Wednesday, June 13, 2007

More on Google and Privacy

Back in March, I was pleased when Google said that they intended to anonymise server logs. Records would be kept but user identification would be separated from the search data after a particular length of time, (except for the data of "opted in users" of Search History).

It struck me at the time that Google were attempting to live up to the "Do no evil" mantra. The particular length of time would be between 18 and 24 months after search execution.

Here in the EU the so called Article 29 Working Party asked Google to explain how the period of 18 to 24 months was proportionate under European data laws. Writing on the official Googleblog last Monday Peter Fleischer (Google Global Privacy Counsel) revealed their response and some further information.

Google believe that they have a legitimate interest in retaining search server logs for a number of reasons.

  • to improve our search algorithms for the benefit of users
  • to defend our systems from malicious access and exploitation attempts
  • to maintain the integrity of our systems by fighting click fraud and web spam
  • to protect our users from threats like spam and phishing
  • to respond to valid legal orders from law enforcement as they investigate and prosecute serious crimes like child exploitation; and
  • to comply with data retention legal obligations.

Additionally they announced a new policy, search server logs will now be anonymised after 18 months, but future data retention laws may obligate raising the retention period to 24 months. They also indicate that they intend to redesign cookies to reduce their expiration. Some observers might suspect that the change in policy is not much of a change at all. In plain English, 18 to 24 months is now 18 months (unless laws change somewhere); and one day we might change the life span of our cookies (if we can work out how to do it).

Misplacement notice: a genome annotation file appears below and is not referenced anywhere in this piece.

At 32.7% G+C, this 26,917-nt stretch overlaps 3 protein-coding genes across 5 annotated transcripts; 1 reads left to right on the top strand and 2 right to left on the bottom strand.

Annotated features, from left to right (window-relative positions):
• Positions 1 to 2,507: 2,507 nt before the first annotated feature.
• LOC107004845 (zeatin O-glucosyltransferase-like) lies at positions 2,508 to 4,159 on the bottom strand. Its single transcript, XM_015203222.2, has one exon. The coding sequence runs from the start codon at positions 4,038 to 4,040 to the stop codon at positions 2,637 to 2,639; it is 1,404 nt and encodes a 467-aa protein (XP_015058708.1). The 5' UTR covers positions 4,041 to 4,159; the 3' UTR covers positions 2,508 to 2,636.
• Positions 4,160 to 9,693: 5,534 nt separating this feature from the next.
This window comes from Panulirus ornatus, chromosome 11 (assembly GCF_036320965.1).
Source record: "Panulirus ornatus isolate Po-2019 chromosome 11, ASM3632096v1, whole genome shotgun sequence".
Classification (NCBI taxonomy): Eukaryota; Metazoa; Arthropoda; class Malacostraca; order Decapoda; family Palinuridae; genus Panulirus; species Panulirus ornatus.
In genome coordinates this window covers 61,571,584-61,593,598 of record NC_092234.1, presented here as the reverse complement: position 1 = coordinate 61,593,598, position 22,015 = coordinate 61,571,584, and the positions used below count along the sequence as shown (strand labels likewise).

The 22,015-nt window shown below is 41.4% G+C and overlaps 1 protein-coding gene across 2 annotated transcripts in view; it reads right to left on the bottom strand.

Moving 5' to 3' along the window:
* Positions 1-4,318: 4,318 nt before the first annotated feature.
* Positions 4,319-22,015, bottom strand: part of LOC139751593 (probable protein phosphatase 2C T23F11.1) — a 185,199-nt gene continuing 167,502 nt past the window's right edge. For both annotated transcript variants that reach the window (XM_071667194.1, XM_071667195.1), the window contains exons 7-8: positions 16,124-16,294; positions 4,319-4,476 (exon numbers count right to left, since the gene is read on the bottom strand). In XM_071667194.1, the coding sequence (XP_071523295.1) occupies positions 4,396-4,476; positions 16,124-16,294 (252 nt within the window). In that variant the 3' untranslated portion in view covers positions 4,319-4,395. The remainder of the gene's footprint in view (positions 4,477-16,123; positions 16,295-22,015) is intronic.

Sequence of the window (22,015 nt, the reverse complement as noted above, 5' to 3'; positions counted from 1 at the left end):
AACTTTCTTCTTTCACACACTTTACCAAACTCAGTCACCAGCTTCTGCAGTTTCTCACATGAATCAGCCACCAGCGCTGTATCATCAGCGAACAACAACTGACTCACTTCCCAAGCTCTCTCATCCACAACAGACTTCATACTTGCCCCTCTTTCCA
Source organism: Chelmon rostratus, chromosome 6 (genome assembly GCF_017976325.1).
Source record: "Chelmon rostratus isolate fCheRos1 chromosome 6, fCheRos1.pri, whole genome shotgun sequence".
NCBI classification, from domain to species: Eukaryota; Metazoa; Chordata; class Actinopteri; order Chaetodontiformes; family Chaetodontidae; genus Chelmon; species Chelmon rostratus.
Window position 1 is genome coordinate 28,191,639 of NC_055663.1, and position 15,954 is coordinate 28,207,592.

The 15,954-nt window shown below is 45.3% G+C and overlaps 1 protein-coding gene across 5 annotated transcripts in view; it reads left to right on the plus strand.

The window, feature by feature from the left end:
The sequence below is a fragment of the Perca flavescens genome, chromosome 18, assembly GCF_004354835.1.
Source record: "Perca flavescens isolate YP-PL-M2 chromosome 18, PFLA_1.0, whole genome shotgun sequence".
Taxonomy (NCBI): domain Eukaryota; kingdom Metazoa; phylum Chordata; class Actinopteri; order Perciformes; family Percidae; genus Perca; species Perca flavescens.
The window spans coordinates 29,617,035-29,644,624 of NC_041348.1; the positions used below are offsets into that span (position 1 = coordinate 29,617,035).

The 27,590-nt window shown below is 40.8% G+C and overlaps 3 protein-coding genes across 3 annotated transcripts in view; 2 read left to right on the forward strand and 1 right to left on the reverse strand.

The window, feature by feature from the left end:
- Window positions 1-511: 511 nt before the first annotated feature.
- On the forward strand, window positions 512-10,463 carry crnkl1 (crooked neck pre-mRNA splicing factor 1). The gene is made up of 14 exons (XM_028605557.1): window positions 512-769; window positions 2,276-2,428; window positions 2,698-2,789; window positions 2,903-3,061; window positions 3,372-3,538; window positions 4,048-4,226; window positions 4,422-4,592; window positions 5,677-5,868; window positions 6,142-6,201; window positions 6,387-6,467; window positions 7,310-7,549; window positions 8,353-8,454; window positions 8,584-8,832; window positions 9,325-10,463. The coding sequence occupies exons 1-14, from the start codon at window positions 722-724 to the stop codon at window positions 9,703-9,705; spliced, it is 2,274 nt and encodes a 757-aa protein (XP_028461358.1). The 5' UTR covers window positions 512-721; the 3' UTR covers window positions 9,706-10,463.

It's probably unfortunate that this statement came two days after Privacy International released their colour coded report. Google do care about issues of user privacy and are very aware of their responsibilities. Now they need to consider how they can best advertise their goal of improving user privacy protection. The words of a lawyer on the official Google blog may not be the best medium for this particular message.

Google is still trying to "do no evil", but is finding it harder to prove it. Conspiracy theorists will search out alternative search engines, informed digital natives will seek out proxy servers; the rest of us will just carry on living our digital life under the kindly panoptic gaze of Google and hope for the best.

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